Threat actors are actively exploiting vulnerabilities. Is your business prepared?
It started with a trickle of internet traffic that quickly became a flood. So much that it crashed your network, slowing your operations down to a halt. It's a Distributed Denial of Service (DDoS) attack and every minute of downtime is costing your business money.
In truth, there is no way to fully prevent your business from falling victim to a DDoS attack. However, by taking a layered, or defense in depth approach to security, you’ll be better prepared to handle an attack.
What Is A Distributed Denial Of Service (DDoS) Attack?
A DDoS attack uses the processing power of hundreds or thousands of malware-infected computers and/or internet of things (IoT) devices to create a botnet. The attacker then remotely directs these zombified agents to ping a server's IP address with requests until its resources are overwhelmed, causing a denial of service to normal traffic.
Understanding DDoS Attacks
Your first question might be why?, your second question may be how?, but your third question should NOT be what do we do now?
You’ve been hit by an attack and you've got to get back online asap no matter the cause. But let's first consider the why.
Why Do DDoS Attacks Happen?
DDoS attacks have evolved in size and complexity. In the early days of the internet, a business may have been targeted by a disgruntled employee seeking revenge, by a malicious group with viewpoints opposed to the mission of the organization, or by a kitty scripter just to see if it could be done. Today, DDoS attacks are most likely a diversion for more malicious activities, such as installing ransomware for a future cyberattack or stealing customer information in the background while your team is busy attempting to sort malicious from legitimate network traffic.
How Do DDoS Attacks Work?
Understanding the how can help identify vulnerabilities in your network that need to be addressed to prevent future attacks. Toward that end, there are multiple types of DDoS attacks targeting different OSI layers and therefore different kinds of damage. There are traffic attacks, bandwidth attacks, protocol attacks, email attacks and application attacks to name just a few. Going back to the early days of the internet, it would take significant time and resources for a threat actor to build a botnet of the size and scope needed to bring an enterprise to its digital knees. These days, anyone with a grudge or financial motivation can purchase a ready-made botnet on the dark web, complete with amplification and flooding tools that exponentially increase requests and data volumes. Now, it only takes one savvy threat actor to decide to bring down your network; protecting yourself has become a difficult task and no one, not even Wikipedia, is immune.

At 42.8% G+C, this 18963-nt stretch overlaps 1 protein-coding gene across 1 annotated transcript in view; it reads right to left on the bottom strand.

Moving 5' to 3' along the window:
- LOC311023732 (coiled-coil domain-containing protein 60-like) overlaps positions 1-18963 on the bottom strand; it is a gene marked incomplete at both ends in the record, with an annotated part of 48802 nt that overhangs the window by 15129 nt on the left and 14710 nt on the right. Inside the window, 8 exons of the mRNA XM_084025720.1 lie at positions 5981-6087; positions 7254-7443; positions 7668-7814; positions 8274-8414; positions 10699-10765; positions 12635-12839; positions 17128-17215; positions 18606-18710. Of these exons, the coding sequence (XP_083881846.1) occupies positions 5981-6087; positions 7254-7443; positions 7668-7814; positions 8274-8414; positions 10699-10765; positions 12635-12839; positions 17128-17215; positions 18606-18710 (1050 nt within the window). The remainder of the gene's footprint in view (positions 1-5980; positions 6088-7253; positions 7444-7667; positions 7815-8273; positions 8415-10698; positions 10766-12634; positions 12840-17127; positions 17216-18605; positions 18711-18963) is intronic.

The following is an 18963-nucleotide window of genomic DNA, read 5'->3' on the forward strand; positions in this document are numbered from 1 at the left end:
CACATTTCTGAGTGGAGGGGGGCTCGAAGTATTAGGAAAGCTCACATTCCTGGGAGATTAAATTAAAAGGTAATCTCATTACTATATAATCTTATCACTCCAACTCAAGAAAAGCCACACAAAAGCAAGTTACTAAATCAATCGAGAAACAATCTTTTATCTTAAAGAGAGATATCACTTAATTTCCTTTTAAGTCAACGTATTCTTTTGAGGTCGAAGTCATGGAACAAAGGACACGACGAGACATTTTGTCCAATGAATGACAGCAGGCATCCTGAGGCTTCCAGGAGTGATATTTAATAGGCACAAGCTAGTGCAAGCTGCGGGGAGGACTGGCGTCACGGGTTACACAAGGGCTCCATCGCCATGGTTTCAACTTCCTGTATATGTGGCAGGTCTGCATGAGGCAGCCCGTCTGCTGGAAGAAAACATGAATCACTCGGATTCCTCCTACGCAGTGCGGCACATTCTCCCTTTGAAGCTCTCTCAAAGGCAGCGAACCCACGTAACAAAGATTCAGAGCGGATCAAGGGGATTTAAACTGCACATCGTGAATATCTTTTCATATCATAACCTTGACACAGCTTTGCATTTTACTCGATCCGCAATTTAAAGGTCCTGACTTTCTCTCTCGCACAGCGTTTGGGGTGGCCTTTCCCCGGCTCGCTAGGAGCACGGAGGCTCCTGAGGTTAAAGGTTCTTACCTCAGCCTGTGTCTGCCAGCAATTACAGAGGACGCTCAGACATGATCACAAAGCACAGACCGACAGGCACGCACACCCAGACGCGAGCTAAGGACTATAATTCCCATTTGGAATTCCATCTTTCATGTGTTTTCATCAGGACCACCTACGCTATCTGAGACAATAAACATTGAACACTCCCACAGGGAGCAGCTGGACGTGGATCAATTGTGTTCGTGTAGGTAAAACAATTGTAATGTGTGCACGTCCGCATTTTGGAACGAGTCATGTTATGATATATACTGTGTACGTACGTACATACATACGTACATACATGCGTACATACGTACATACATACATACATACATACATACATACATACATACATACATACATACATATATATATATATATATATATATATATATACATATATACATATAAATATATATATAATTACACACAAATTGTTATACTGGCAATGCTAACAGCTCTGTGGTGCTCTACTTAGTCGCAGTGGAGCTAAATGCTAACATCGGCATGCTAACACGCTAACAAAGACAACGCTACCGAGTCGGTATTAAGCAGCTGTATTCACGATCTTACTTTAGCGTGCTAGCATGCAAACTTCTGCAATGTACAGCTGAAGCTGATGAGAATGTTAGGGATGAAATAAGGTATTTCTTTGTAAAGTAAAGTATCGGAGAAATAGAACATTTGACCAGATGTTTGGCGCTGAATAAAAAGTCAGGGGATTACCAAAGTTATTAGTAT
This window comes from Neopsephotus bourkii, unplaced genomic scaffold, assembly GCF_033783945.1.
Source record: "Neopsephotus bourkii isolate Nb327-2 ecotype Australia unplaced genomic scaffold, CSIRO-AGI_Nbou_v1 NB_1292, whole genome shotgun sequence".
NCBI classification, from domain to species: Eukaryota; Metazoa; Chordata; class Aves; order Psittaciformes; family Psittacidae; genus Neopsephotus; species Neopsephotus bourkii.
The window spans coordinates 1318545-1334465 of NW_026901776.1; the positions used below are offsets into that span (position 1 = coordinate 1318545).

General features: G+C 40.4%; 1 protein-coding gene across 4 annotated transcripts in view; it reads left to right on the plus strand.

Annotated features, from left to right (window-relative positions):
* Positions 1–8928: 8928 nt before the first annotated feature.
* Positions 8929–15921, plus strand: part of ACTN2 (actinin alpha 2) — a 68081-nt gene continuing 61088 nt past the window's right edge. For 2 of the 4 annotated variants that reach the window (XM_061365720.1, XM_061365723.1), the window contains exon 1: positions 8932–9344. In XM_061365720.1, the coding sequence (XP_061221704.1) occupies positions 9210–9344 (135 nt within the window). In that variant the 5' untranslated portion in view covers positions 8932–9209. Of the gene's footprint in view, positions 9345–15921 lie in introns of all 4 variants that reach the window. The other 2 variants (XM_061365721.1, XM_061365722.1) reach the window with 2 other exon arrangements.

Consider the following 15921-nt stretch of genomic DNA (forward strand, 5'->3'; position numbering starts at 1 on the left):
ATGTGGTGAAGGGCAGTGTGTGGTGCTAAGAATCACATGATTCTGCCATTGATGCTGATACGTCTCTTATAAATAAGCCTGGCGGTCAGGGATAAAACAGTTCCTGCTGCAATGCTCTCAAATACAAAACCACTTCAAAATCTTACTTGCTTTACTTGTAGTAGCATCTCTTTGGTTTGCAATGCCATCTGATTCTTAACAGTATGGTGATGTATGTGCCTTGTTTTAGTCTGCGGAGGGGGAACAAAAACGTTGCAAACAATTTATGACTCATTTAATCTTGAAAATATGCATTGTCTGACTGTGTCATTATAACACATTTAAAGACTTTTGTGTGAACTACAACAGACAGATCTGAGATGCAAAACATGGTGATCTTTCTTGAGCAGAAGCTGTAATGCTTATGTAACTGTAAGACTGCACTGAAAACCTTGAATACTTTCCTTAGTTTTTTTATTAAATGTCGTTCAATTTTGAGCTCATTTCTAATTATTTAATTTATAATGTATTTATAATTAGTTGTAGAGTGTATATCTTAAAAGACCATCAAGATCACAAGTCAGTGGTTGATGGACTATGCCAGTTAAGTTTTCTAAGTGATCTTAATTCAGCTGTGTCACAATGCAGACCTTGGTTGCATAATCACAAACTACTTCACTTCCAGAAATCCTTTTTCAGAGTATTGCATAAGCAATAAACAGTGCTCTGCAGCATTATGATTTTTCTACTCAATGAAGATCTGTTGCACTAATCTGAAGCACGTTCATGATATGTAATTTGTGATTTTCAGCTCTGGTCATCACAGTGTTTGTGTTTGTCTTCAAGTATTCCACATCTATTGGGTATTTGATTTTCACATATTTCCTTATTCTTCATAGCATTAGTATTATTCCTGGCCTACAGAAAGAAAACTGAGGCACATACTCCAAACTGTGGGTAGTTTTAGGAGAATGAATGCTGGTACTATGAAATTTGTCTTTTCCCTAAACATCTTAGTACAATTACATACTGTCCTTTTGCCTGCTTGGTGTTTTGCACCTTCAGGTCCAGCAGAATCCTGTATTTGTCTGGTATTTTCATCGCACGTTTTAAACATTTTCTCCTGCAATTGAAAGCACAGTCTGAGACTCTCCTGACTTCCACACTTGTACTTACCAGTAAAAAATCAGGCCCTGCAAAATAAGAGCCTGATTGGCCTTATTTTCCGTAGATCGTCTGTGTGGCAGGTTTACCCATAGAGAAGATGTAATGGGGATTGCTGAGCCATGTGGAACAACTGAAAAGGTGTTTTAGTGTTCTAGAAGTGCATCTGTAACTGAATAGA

How to Prevent A DDoS Attack
If you have to ask, what do we do now? then it's too late. If you don't have a DDoS response plan, make one.
Common steps in developing a plan include:
- Documenting the steps required to shut down and restart the network.
- Implementing stringent data back-up/recovery protocols.
- Knowing the vendors and ISP service provider contacts to be notified immediately in the event of an attack.
- Having a back-up ISP at the ready to re-route data.
Next, consider hardening your network's security. Most businesses today build their network architecture banking on proactive resources to keep their networks safe. Front-end hardware is installed to screen inbound traffic before it reaches a server and block threatening packets. Rate limiting thresholds are established. Load balancing is used to distribute requests across multiple resources. AI self-learning capabilities are implemented to recognize DDoS code patterns and to identify future mutations.
For organizations with legacy network infrastructure, ramp up your basic security efforts. Shutting off all network traffic during an attack is a mistake, as you may be tossing the baby out with the bathwater. Rather, install anti-DDoS software to filter legitimate from suspicious traffic; several packages are available commercially and through cloud/ISP service providers. Network firewalls and routers remain your initial line of defense. It's critical that the access control lists (ACLs) on firewalls are properly configured to block unauthorized requests in addition to updating the device with the latest firmware updates. Ensure all IoT devices on your network have trusted security software backed by strong password policies to prevent them from being hijacked into a botnet. Finally, consider migrating to the cloud. Allow third party providers to provide backup while monitoring activity, detecting security threats and isolating or redirecting suspicious data before it reaches your servers.
As an ISP with DDoS threat detection built into our services, let us show you how to keep a step ahead of threat actors and to ensure your business operations continue to run at peak performance.